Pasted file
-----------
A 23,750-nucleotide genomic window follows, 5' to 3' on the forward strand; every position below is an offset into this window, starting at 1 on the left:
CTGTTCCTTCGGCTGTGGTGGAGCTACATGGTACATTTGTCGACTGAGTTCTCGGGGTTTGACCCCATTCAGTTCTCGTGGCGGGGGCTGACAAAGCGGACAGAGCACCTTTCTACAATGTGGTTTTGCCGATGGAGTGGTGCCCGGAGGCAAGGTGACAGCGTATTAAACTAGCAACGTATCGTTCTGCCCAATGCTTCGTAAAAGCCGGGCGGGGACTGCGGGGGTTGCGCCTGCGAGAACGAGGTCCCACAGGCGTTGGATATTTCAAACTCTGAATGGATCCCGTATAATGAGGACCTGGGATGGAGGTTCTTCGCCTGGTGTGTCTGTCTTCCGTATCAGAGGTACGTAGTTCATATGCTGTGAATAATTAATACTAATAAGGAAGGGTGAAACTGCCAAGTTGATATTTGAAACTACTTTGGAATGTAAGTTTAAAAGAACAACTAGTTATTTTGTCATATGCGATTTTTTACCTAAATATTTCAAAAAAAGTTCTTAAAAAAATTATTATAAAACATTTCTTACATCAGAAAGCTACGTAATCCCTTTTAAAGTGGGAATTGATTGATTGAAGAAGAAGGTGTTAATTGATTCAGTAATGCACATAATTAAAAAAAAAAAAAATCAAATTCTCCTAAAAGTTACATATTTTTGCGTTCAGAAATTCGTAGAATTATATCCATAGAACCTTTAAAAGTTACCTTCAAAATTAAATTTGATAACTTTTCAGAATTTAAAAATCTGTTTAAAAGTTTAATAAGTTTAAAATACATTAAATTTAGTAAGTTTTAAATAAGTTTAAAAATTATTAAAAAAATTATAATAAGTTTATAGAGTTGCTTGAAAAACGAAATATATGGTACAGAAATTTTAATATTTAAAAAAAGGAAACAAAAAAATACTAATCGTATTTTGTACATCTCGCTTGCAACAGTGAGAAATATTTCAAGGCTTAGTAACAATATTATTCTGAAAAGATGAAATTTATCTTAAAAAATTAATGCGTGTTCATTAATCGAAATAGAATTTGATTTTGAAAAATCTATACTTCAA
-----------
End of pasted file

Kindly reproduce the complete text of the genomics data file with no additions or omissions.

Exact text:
A 23,750-nucleotide genomic window follows, 5' to 3' on the forward strand; every position below is an offset into this window, starting at 1 on the left:
CTGTTCCTTCGGCTGTGGTGGAGCTACATGGTACATTTGTCGACTGAGTTCTCGGGGTTTGACCCCATTCAGTTCTCGTGGCGGGGGCTGACAAAGCGGACAGAGCACCTTTCTACAATGTGGTTTTGCCGATGGAGTGGTGCCCGGAGGCAAGGTGACAGCGTATTAAACTAGCAACGTATCGTTCTGCCCAATGCTTCGTAAAAGCCGGGCGGGGACTGCGGGGGTTGCGCCTGCGAGAACGAGGTCCCACAGGCGTTGGATATTTCAAACTCTGAATGGATCCCGTATAATGAGGACCTGGGATGGAGGTTCTTCGCCTGGTGTGTCTGTCTTCCGTATCAGAGGTACGTAGTTCATATGCTGTGAATAATTAATACTAATAAGGAAGGGTGAAACTGCCAAGTTGATATTTGAAACTACTTTGGAATGTAAGTTTAAAAGAACAACTAGTTATTTTGTCATATGCGATTTTTTACCTAAATATTTCAAAAAAAGTTCTTAAAAAAATTATTATAAAACATTTCTTACATCAGAAAGCTACGTAATCCCTTTTAAAGTGGGAATTGATTGATTGAAGAAGAAGGTGTTAATTGATTCAGTAATGCACATAATTAAAAAAAAAAAAAATCAAATTCTCCTAAAAGTTACATATTTTTGCGTTCAGAAATTCGTAGAATTATATCCATAGAACCTTTAAAAGTTACCTTCAAAATTAAATTTGATAACTTTTCAGAATTTAAAAATCTGTTTAAAAGTTTAATAAGTTTAAAATACATTAAATTTAGTAAGTTTTAAATAAGTTTAAAAATTATTAAAAAAATTATAATAAGTTTATAGAGTTGCTTGAAAAACGAAATATATGGTACAGAAATTTTAATATTTAAAAAAAGGAAACAAAAAAATACTAATCGTATTTTGTACATCTCGCTTGCAACAGTGAGAAATATTTCAAGGCTTAGTAACAATATTATTCTGAAAAGATGAAATTTATCTTAAAAAATTAATGCGTGTTCATTAATCGAAATAGAATTTGATTTTGAAAAATCTATACTTCAA